Whither Argumentation?: A Response to Louis Nayman

Every direct reference to the exclusive right of one group, based on its mythic and historical past, is a precursor to a justification of brutal power, a version of “might is right.”

Slavoj Žižek

(Will Palmer / Flickr)

Louis Nayman’s Whith­er Zizek?: On Zion­ism and Jews,” a crit­i­cal reply to my Whith­er Zion­ism?” cul­mi­nates in the fol­low­ing conclusion: 

What Zizek’s argu­ment comes down to is that every­one would be bet­ter off if Jews would only do the world a sol­id favor by repu­di­at­ing that which makes us Jews, deny­ing where we came from, and maybe — if it wouldn’t be too much trou­ble — dis­ap­pear­ing as a nation from the face of the earth.

In short, even if I don’t advo­cate a new phys­i­cal holo­caust, I at least sym­pa­thize with a cul­tur­al ver­sion of it — a total era­sure of the Jew­ish iden­ti­ty. How did Nay­man reach this out­ra­geous con­clu­sion? The gist of his argu­ment is con­tained in the fol­low­ing pas­sage: The les­son,’ ” writes Zizek, is sim­ply that every form of legit­imiza­tion of a claim to land by some myth­ic past should be reject­ed.’ Pre­sum­ably the myth­ic past’ he would like Jews to for­get is the Old Tes­ta­ment,” and then he goes on to quote a num­ber of the tes­ta­men­t’s passages. 

This gap in argu­men­ta­tion seems to me beyond belief.

What I main­tain is that the myth­ic past can­not be used as a legit­i­mate excuse to seize a piece of land inhab­it­ed for a long time by oth­er peo­ple. Of course every eth­nic group has the full right to keep alive its found­ing myths and oth­er nar­ra­tives. I am say­ing you can­not come to a land out of which you were thrown almost 2,000 years ago — a land which was in the mean­time inhab­it­ed by oth­er peo­ple (and not those who threw you out, i.e., ancient Romans) who have their own myths and nar­ra­tives con­cern­ing this land — and lay claim to it. This doesn’t mean that Jews have no right to this piece of land while Pales­tini­ans have the full right to it. All I am say­ing is what David ben Guri­on (whom I quote in my essay) said:

Every­one can see the weight of the prob­lems in the rela­tions between Arabs and Jews. But no one sees that there is no solu­tion to these prob­lems. There is no solu­tion! Here is an abyss, and noth­ing can link its two sides. … We as a peo­ple want this land to be ours; the Arabs as a peo­ple want this land to be theirs.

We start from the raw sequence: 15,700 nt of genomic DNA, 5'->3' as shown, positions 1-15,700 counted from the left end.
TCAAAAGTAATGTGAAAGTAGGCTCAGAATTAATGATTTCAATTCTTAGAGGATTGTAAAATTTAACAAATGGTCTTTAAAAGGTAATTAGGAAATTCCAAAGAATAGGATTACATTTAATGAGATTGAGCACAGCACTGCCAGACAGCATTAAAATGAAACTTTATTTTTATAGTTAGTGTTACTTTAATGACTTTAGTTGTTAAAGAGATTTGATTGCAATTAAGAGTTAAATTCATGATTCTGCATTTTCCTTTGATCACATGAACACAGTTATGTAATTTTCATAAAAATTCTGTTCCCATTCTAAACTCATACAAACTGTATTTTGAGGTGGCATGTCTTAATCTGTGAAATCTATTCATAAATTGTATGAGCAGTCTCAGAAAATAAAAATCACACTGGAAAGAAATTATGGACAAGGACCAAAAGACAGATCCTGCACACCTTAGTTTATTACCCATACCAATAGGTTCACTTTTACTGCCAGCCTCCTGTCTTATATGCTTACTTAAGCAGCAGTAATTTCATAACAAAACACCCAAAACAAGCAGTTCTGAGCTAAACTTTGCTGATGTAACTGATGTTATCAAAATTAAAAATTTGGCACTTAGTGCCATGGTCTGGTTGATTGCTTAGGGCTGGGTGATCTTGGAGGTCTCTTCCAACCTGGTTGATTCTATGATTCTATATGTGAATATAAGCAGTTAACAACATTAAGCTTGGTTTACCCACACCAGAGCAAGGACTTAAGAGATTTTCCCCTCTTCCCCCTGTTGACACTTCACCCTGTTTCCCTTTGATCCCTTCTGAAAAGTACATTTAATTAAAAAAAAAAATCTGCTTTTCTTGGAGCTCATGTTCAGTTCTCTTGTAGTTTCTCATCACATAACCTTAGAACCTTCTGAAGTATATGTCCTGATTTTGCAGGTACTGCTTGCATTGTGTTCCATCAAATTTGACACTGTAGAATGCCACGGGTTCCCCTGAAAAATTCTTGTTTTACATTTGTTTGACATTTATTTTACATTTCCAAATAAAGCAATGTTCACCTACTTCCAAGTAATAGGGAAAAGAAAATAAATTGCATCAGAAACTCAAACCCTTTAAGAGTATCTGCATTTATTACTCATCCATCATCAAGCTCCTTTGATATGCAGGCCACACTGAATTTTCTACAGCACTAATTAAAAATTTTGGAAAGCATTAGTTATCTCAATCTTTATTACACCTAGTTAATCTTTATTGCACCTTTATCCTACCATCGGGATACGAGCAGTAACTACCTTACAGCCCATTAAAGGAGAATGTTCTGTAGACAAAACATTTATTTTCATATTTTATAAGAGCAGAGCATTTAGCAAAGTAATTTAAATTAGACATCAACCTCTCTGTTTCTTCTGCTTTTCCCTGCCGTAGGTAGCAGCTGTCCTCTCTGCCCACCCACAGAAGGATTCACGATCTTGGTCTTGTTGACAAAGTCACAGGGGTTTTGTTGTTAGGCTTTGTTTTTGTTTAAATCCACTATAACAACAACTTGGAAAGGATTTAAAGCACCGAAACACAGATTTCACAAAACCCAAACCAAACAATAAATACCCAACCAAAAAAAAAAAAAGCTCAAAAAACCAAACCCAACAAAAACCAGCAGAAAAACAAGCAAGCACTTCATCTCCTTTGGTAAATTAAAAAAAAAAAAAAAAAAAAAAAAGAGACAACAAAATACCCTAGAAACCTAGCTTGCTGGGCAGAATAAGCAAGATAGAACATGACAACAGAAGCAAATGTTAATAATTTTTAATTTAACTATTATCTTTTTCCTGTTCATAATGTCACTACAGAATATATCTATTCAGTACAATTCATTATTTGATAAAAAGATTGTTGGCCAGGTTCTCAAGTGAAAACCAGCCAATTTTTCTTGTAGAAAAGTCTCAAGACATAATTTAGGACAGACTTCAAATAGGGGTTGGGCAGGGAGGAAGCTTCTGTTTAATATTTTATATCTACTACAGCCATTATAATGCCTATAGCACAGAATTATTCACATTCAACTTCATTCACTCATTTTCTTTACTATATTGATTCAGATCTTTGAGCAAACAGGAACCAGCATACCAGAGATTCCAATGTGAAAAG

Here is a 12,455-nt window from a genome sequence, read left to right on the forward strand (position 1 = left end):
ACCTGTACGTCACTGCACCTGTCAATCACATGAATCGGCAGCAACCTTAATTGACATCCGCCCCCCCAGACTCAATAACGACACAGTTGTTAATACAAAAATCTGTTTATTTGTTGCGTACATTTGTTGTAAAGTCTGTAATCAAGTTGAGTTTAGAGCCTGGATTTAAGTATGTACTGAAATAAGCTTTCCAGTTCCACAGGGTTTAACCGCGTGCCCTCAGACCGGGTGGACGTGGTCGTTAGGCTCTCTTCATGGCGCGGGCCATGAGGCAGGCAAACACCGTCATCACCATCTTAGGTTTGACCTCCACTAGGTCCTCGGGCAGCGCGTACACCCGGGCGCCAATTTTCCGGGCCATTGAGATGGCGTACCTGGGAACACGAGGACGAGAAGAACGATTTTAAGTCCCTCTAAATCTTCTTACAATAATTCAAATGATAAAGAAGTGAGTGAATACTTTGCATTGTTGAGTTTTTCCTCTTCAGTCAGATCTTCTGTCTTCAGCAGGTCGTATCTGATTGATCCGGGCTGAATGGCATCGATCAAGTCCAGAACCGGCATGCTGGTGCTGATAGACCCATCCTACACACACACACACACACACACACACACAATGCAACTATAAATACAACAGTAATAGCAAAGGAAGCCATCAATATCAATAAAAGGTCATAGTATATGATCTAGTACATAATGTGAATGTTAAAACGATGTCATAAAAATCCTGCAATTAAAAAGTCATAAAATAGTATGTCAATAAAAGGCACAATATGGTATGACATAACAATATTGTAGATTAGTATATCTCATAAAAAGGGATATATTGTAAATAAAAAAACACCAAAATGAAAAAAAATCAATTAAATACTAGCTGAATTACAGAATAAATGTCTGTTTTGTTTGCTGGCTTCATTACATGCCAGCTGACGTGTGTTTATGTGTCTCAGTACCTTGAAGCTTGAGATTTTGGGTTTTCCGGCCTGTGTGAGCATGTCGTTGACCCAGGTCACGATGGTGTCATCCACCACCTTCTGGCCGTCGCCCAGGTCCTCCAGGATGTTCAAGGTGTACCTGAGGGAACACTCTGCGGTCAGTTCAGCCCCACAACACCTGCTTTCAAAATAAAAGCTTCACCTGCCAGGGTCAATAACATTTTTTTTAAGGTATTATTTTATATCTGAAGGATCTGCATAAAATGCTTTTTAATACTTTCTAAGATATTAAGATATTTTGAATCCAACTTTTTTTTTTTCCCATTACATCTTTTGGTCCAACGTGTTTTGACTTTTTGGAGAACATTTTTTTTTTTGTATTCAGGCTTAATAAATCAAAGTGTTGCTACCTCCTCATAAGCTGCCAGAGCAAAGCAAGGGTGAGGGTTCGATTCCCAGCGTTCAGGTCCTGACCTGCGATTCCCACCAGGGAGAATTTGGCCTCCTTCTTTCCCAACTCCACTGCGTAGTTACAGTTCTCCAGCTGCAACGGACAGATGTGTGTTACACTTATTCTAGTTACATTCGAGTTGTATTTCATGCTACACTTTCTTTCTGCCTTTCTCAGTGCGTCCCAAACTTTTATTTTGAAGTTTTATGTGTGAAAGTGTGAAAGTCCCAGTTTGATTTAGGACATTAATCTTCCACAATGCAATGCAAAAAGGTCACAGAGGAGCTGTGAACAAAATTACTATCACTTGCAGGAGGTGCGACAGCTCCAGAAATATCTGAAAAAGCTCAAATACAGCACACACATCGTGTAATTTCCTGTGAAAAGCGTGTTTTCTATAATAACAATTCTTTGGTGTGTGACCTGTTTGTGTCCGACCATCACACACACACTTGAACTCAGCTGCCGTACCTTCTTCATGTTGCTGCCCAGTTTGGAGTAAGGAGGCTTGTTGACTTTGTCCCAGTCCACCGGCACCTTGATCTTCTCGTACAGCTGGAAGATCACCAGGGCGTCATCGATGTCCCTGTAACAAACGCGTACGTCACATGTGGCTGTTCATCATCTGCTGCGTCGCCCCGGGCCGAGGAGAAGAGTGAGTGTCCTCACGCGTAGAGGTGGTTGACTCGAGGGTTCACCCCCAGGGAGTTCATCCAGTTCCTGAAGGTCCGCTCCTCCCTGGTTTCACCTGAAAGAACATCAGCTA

The only solu­tion is here a patient and tol­er­ant nego­ti­a­tion com­bined with learn­ing the life of co-exis­tence. Every direct ref­er­ence to the exclu­sive right of one group, based on its myth­ic and his­tor­i­cal past, is a pre­cur­sor to a jus­ti­fi­ca­tion of bru­tal pow­er, a ver­sion of might is right.”

Fur­ther, what I want­ed to dri­ve the atten­tion to in my text is the hypocrisy of Euro­pean states which, after treat­ing Jews much worse than Arabs for thou­sands of years, tried to restore jus­tice by giv­ing them a piece of land which was not theirs (part of Europe) but their Arab colony. There­in resides the orig­i­nal sin” of the sup­port for Israel in the West: beneath the noble sym­pa­thy for the vic­tims there always lurks an echo of let the Jews go to Israel so that we can get rid of them.”

Slavoj Žižek, a Sloven­ian philoso­pher and psy­cho­an­a­lyst, is a senior researcher at the the Insti­tute for Human­i­ties, Birk­beck Col­lege, Uni­ver­si­ty of Lon­don. He has also been a vis­it­ing pro­fes­sor at more than 10 uni­ver­si­ties around the world. Žižek is the author of many books, includ­ing Liv­ing in the End Times, First As Tragedy, Then As Farce, The Year of Dream­ing Dan­ger­ous­ly and Trou­ble in Paradise.
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